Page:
Trader Talk with Bob Pisani

Bob Pisani

Bob Pisani
CNBC "On-Air Stocks" Editor

A CNBC reporter since 1990, Bob Pisani has covered Wall Street and the stock market for nearly 20 years. Pisani covered the real estate market for CNBC from 1990-1995, then moved on to cover corporate management issues before becoming Stocks Correspondent in 1997.

In addition to covering the global stock market, he also covers initial public offerings (IPOs), exchange-traded funds (ETFs) and financial market structure for CNBC.

In 2013, he won Third Place in the National Headliner Awards in the Business and Consumer Reporting category for his documentary on the diamond business, "The Diamond Rush."

In 2014, Pisani was honored with a Recognition Award from the Market Technicians Association for "steadfast efforts to integrate technical analysis into financial decision making, journalism and reporting."

Prior to joining CNBC, Pisani co-authored "Investing in Land: How to Be a Successful Developer." He and his father taught a course in real estate development at the Wharton School of Business at the University of Pennsylvania from 1987-1992. Pisani learned the real estate business from his father, Ralph Pisani, a retired real estate developer.

Follow Bob Pisani on Twitter @BobPisani.


  • A triple whammy this morning: China, coordinated central bank action, and better than expected ADP report.

  • The idea being floated is that rather than begin the long process of changing the treaties to create an enforcement mechanism, member states should initiate bilateral agreements that could be quickly implemented under an EU procedure known as "Enhanced Cooperation."

  • Bob Pisani is on vacation. He will return Wednesday, November 30.

  • What's up with the CBOE Volatility Index (VIX)? China slowdown, euro-zone decay, S&P down nearly 8 percent in 6 trading days...but the VIX remains stuck around 33, unchanged from more than a week ago.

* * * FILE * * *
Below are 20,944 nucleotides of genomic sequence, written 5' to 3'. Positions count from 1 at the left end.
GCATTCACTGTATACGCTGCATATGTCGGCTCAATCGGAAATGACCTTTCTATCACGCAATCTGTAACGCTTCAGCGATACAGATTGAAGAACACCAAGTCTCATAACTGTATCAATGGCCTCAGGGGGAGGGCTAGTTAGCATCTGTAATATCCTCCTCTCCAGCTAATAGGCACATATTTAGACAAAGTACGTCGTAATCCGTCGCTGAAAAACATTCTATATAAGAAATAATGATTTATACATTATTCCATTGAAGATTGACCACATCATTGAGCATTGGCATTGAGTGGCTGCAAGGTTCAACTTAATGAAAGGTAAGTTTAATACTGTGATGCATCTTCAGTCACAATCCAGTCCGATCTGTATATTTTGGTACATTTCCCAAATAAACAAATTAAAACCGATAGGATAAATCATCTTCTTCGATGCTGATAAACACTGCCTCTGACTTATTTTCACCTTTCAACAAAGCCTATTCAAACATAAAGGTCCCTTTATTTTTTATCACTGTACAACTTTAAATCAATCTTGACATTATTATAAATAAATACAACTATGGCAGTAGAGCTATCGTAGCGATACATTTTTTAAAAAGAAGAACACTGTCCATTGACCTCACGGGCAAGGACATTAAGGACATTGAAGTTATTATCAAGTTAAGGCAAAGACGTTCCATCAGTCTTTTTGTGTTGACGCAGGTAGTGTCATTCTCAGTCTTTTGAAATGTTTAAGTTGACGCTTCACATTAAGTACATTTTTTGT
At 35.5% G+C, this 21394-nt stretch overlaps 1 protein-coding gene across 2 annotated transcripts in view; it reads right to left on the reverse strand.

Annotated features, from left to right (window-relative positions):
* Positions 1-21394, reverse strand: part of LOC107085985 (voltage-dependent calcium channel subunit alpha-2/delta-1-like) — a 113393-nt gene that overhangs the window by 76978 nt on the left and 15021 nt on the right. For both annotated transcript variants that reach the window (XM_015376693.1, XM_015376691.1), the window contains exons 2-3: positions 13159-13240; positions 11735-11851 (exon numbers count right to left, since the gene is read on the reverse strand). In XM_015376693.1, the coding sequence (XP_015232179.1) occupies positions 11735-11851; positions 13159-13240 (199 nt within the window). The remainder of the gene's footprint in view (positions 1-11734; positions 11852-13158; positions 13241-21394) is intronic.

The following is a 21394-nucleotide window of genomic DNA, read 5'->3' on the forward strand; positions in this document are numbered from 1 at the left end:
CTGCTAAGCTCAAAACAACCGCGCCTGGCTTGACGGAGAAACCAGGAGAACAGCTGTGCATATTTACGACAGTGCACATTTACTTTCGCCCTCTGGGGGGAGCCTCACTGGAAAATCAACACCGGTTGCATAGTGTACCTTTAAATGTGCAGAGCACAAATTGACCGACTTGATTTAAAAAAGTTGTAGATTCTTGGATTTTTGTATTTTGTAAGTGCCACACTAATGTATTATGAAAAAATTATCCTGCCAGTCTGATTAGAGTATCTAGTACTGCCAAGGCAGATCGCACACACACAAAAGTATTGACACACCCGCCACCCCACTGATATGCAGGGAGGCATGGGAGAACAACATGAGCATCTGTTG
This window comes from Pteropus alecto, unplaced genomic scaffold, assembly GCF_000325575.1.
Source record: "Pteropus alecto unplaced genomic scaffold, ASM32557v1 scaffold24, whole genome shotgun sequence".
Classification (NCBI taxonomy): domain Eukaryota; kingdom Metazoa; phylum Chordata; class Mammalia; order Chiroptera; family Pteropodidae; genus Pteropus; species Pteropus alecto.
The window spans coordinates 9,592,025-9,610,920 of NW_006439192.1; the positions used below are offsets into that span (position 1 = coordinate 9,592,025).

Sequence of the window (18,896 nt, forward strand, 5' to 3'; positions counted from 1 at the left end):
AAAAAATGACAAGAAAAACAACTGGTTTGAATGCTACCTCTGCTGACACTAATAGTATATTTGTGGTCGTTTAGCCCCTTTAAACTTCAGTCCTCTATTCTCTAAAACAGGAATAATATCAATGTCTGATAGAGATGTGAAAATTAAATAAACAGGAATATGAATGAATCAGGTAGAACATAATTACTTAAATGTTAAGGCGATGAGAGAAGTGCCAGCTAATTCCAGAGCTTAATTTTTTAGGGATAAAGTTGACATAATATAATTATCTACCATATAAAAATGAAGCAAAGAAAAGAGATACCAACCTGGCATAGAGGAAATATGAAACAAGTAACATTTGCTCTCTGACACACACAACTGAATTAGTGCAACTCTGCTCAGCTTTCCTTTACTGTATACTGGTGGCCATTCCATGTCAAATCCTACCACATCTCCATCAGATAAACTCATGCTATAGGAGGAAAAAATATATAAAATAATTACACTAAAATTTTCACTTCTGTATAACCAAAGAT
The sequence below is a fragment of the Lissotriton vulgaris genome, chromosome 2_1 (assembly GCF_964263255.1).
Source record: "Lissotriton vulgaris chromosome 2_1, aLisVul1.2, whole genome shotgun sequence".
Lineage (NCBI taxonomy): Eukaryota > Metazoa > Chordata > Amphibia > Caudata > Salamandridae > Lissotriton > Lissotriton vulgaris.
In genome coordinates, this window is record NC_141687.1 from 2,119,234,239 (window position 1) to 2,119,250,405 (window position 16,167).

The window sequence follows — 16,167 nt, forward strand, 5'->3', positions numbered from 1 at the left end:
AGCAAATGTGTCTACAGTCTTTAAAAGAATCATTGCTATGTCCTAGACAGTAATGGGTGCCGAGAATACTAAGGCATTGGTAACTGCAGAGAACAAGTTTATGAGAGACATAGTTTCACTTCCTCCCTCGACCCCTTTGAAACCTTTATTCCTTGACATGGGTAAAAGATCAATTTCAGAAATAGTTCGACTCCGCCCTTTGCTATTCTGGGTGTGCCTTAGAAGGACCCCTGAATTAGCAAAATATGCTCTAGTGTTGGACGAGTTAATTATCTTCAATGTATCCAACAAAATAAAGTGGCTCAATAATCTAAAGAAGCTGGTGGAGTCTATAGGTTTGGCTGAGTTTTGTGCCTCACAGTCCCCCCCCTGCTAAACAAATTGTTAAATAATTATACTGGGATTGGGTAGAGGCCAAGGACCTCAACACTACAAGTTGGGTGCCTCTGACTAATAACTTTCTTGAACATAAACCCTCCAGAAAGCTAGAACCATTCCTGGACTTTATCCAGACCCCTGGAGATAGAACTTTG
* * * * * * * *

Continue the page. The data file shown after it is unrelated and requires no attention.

• Europe is now facing a serious crisis. The bond market is closing to euro zone sovereign countries — and those that are open are charging exorbitant rates. And yet, Germany still seems to be focused on academic issues around treaty changes.

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    Contagion at the core. A poor auction of German bunds — some are calling it an outright failure, since the bid to cover ratio was below 1 if the Bundesbank bids are excluded — seems to have shocked traders in Europe. The average yield was 1.98 percent.

  • In another sign the deficit committee is impacting the markets, stocks have rallied off their lows on a single headline from Senator Max Baucus, a member of the deficit reduction committee: "We're still going forward" implying negotiations were ongoing, citing a "new idea."

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    Another market debacle, and with good reason: the apparent failure of the deficit committee means another 12 months of uncertainty over deficit reduction and the direction of tax policy. That is a clear negative.

  • U.S. futures and European stocks are just off their lows for the day on more tail risk in Europe and the failure of the U.S. debt-reduction committee to come to an agreement.

  • I am out of the office today, Friday, on assignment but I will return on Monday with new posts on the market. See you then.

  • Bob Pisani

    A CNBC reporter since 1990, Bob Pisani covers Wall Street from the floor of the New York Stock Exchange.

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